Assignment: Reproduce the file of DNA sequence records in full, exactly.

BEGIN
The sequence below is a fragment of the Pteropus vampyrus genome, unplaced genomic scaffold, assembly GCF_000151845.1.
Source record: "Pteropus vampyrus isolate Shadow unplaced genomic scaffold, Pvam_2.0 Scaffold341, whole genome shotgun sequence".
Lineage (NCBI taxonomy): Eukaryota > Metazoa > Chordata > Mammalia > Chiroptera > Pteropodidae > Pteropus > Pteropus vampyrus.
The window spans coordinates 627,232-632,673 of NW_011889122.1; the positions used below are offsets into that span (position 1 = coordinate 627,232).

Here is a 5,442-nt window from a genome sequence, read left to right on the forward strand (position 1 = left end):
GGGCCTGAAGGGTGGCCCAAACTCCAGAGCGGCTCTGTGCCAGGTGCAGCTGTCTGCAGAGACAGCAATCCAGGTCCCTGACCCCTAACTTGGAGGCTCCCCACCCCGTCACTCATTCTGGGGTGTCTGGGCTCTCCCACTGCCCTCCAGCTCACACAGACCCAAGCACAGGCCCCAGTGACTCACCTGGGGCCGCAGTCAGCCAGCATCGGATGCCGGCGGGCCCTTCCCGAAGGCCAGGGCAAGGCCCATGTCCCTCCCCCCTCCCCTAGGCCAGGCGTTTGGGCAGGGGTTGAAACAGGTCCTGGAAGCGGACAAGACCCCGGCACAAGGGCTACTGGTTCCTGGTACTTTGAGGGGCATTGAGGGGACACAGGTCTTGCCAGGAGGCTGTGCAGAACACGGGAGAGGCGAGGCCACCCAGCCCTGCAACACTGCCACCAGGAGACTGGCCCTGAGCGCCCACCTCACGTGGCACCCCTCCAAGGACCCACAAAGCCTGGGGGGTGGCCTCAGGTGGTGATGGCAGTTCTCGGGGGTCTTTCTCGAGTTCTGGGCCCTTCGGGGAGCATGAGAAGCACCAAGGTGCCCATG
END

The sequence below is a fragment of the Pteropus vampyrus genome, unplaced genomic scaffold, assembly GCF_000151845.1.
Source record: "Pteropus vampyrus isolate Shadow unplaced genomic scaffold, Pvam_2.0 Scaffold341, whole genome shotgun sequence".
Lineage (NCBI taxonomy): Eukaryota > Metazoa > Chordata > Mammalia > Chiroptera > Pteropodidae > Pteropus > Pteropus vampyrus.
The window spans coordinates 627,232-632,673 of NW_011889122.1; the positions used below are offsets into that span (position 1 = coordinate 627,232).

Here is a 5,442-nt window from a genome sequence, read left to right on the forward strand (position 1 = left end):
GGGCCTGAAGGGTGGCCCAAACTCCAGAGCGGCTCTGTGCCAGGTGCAGCTGTCTGCAGAGACAGCAATCCAGGTCCCTGACCCCTAACTTGGAGGCTCCCCACCCCGTCACTCATTCTGGGGTGTCTGGGCTCTCCCACTGCCCTCCAGCTCACACAGACCCAAGCACAGGCCCCAGTGACTCACCTGGGGCCGCAGTCAGCCAGCATCGGATGCCGGCGGGCCCTTCCCGAAGGCCAGGGCAAGGCCCATGTCCCTCCCCCCTCCCCTAGGCCAGGCGTTTGGGCAGGGGTTGAAACAGGTCCTGGAAGCGGACAAGACCCCGGCACAAGGGCTACTGGTTCCTGGTACTTTGAGGGGCATTGAGGGGACACAGGTCTTGCCAGGAGGCTGTGCAGAACACGGGAGAGGCGAGGCCACCCAGCCCTGCAACACTGCCACCAGGAGACTGGCCCTGAGCGCCCACCTCACGTGGCACCCCTCCAAGGACCCACAAAGCCTGGGGGGTGGCCTCAGGTGGTGATGGCAGTTCTCGGGGGTCTTTCTCGAGTTCTGGGCCCTTCGGGGAGCATGAGAAGCACCAAGGTGCCCATG